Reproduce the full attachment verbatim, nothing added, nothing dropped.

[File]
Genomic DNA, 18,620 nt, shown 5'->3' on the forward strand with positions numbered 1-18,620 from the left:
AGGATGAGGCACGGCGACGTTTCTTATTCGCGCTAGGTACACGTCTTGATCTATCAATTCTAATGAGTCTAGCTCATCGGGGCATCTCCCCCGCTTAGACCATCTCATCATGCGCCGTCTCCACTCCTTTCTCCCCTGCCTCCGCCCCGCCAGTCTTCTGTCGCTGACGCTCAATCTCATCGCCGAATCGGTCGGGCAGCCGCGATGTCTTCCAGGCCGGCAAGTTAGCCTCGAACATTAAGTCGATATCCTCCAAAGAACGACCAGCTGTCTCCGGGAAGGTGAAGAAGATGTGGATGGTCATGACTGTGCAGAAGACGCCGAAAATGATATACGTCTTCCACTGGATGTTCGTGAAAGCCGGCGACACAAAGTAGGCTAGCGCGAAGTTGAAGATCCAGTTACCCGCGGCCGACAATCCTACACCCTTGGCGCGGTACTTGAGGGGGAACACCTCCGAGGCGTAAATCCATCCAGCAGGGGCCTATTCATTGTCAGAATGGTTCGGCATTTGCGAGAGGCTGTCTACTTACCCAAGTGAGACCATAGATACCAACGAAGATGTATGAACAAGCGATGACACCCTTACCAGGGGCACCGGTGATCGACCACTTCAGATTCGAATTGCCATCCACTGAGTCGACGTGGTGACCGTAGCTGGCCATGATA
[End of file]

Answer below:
Genomic DNA, 18,620 nt, shown 5'->3' on the forward strand with positions numbered 1-18,620 from the left:
AGGATGAGGCACGGCGACGTTTCTTATTCGCGCTAGGTACACGTCTTGATCTATCAATTCTAATGAGTCTAGCTCATCGGGGCATCTCCCCCGCTTAGACCATCTCATCATGCGCCGTCTCCACTCCTTTCTCCCCTGCCTCCGCCCCGCCAGTCTTCTGTCGCTGACGCTCAATCTCATCGCCGAATCGGTCGGGCAGCCGCGATGTCTTCCAGGCCGGCAAGTTAGCCTCGAACATTAAGTCGATATCCTCCAAAGAACGACCAGCTGTCTCCGGGAAGGTGAAGAAGATGTGGATGGTCATGACTGTGCAGAAGACGCCGAAAATGATATACGTCTTCCACTGGATGTTCGTGAAAGCCGGCGACACAAAGTAGGCTAGCGCGAAGTTGAAGATCCAGTTACCCGCGGCCGACAATCCTACACCCTTGGCGCGGTACTTGAGGGGGAACACCTCCGAGGCGTAAATCCATCCAGCAGGGGCCTATTCATTGTCAGAATGGTTCGGCATTTGCGAGAGGCTGTCTACTTACCCAAGTGAGACCATAGATACCAACGAAGATGTATGAACAAGCGATGACACCCTTACCAGGGGCACCGGTGATCGACCACTTCAGATTCGAATTGCCATCCACTGAGTCGACGTGGTGACCGTAGCTGGCCATGATA